In The Rental, two couples (Alison Brie, Dan Stevens, Sheila Vand, and Jeremy Allen White) rent an idyllic vacation home on the ocean. Staying nearby is the brother of the homeowner (Toby Huss), who reveals himself early on to be slightly creepy and potentially racist. He leaves them be for the weekend, but the four lodgers cannot help but think he is up to something. Then things, as they often do in movies of this sort, quickly start going awry for the four vacationers.
It is a recognizable premise for a low-rent thriller, something which could be easily tossed off as boilerplate were it not for the names behind it. The film’s stars are far more recognizable than your average cabin in the woods type thriller, and that is because this is the directorial debut of actor Dave Franco. Franco’s shared screenwriting credit with Joe Swanberg, the (unofficial) king of mumblecore—who has also dabbled in the genre’s horror cousin mumblegore—brings an added level of credibility and marketability.
And The Rental does swim in the same waters as mumblecore. Relationship strife follows these characters to the vacation home, making portions of this film feel like Drinking Buddies with a creepy neighbor. These interpersonal tensions would read more compelling if they weren’t telegraphed from the opening scenes.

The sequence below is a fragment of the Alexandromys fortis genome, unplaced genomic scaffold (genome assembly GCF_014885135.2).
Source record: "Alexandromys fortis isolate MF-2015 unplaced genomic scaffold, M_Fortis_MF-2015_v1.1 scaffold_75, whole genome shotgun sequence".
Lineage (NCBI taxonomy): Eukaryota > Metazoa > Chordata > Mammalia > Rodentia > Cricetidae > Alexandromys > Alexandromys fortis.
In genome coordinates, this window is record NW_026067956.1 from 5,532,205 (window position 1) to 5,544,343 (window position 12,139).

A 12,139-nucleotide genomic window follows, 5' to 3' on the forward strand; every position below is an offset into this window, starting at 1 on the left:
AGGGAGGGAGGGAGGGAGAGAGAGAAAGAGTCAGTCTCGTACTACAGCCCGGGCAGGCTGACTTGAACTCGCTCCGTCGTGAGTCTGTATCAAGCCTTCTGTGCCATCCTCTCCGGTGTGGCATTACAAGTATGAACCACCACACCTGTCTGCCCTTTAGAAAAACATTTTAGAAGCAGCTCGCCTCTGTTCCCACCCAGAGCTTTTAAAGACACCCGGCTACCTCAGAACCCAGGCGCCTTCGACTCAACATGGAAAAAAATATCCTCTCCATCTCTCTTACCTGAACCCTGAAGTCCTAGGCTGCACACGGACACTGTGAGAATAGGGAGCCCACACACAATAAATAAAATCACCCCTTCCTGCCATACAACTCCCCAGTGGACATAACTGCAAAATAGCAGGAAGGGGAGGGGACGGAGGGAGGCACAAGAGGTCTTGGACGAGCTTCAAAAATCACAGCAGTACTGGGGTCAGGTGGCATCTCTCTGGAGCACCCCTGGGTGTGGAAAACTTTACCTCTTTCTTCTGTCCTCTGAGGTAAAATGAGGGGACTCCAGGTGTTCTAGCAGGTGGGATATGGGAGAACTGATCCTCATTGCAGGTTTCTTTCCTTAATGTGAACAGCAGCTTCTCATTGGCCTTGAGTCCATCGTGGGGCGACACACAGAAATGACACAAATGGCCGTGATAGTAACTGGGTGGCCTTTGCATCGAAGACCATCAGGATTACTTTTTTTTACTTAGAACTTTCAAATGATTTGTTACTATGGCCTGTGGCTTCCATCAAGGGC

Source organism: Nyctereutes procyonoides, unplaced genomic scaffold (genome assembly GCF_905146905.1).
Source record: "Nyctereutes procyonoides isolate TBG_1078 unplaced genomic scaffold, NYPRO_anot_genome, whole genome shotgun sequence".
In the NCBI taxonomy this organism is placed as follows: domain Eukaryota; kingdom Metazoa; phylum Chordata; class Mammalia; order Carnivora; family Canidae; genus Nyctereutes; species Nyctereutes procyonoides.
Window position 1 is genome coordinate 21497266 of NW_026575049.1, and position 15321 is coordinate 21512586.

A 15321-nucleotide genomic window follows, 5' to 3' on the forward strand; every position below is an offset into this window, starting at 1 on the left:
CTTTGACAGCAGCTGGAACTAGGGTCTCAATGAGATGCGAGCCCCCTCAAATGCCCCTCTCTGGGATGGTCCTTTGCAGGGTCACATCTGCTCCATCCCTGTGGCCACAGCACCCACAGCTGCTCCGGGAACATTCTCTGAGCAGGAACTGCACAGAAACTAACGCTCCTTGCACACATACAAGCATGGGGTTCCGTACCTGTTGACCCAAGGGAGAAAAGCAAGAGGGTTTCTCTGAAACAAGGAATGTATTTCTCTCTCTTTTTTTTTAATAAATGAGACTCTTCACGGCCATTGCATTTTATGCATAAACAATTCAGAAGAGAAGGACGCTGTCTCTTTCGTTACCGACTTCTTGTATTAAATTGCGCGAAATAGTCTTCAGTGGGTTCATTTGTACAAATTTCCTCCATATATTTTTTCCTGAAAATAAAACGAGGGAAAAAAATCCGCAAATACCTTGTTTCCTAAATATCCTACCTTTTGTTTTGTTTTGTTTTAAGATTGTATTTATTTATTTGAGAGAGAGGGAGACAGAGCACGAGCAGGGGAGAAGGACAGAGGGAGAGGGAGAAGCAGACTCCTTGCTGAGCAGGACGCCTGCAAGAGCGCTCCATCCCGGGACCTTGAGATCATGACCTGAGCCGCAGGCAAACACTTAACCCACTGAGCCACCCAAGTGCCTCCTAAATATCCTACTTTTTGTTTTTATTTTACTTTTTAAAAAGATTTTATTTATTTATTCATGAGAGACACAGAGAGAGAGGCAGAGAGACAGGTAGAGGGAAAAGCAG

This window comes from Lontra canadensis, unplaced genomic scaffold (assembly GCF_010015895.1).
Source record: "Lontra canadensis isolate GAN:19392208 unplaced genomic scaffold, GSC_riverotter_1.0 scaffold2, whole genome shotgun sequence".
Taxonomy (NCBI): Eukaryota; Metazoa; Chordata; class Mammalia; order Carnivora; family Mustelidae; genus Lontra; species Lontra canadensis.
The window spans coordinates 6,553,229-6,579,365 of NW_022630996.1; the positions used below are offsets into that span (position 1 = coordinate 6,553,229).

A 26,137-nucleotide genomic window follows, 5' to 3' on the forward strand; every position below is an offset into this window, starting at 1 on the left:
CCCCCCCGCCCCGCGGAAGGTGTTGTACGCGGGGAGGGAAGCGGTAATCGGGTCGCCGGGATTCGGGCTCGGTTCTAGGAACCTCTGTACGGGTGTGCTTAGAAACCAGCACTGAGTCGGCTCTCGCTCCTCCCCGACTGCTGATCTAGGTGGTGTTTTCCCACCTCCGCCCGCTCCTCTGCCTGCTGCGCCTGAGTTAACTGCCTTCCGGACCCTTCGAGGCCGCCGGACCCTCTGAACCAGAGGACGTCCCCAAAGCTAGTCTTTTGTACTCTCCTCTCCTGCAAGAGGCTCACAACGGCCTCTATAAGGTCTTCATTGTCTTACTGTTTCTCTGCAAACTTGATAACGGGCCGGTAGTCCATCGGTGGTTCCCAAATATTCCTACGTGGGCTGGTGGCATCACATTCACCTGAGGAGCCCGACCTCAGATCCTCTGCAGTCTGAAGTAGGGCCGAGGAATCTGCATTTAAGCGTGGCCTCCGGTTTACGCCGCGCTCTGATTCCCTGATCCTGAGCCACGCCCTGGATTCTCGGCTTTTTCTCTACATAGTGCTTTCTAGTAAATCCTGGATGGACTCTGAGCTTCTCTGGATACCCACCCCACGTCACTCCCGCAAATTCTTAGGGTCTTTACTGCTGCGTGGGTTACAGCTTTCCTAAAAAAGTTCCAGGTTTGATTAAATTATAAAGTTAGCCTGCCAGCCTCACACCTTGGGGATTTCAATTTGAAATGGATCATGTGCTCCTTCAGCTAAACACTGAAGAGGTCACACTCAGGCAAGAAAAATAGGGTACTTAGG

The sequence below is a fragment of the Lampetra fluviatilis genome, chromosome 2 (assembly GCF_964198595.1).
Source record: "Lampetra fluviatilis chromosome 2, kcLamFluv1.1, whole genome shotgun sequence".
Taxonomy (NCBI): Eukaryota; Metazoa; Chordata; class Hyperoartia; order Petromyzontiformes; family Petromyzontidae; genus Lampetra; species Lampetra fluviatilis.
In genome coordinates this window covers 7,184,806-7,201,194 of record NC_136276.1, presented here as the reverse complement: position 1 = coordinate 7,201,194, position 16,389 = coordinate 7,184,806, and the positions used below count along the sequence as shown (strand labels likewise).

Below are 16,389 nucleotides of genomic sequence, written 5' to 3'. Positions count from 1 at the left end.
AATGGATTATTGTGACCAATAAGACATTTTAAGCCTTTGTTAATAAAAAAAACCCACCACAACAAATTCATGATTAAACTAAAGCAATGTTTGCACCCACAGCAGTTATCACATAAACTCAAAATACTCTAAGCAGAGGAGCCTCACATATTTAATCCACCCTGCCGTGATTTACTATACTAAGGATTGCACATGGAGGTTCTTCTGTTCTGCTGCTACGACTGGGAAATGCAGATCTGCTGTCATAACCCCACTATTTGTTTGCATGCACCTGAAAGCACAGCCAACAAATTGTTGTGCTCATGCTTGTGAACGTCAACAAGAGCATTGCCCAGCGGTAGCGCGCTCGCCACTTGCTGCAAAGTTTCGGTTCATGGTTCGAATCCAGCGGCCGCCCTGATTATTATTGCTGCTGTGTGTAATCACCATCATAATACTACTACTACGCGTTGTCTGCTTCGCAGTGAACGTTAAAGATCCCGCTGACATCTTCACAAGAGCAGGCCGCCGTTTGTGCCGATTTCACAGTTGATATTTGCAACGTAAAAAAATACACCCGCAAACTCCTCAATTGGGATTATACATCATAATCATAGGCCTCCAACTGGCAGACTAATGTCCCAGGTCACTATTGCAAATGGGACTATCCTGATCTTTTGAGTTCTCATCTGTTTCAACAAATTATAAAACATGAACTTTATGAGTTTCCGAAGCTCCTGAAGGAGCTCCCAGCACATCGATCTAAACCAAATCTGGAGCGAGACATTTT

The same goes for the thriller elements of the film. While somewhat less predictable than the four lovers’ romantic arcs, the A-plot involving voyeurism and deception delves into familiar territory. By the time the thriller elements and the romantic drama elements begin to converge, it is fairly clear where the movie is leading.
What results from this convergence is a mumblegore-lite exercise that delivers shallow thrills and superficial explorations of characters’ psyches. A simple dilemma emerges which provides adequate stakes—stakes more exciting than the specter of ruined relationships that fills the film’s first half—but it is difficult to sympathize with the characters’ plight given their barebones characterizations.
None of this truly matters, though, as the film’s final act bluntly (in more ways than one) wraps up loose ends with little fanfare. The untidy narrative proves that much of these characters’ interpersonal dynamics and past lives have little importance to the end result, despite carrying so much weight (and filling up so much screentime) early on.
The shining light in this experience is Brie, who manages to deliver a well-rounded performance in spite of being given the character with arguably the least amount of depth. Her presence alone adds an emotional dimension that is lacking at the script level. But that is not enough to salvage what is ultimately a less-than gripping thriller with uneven plotting and an uncompromising, yet thoroughly unsatisfying, climax.
The Rental: C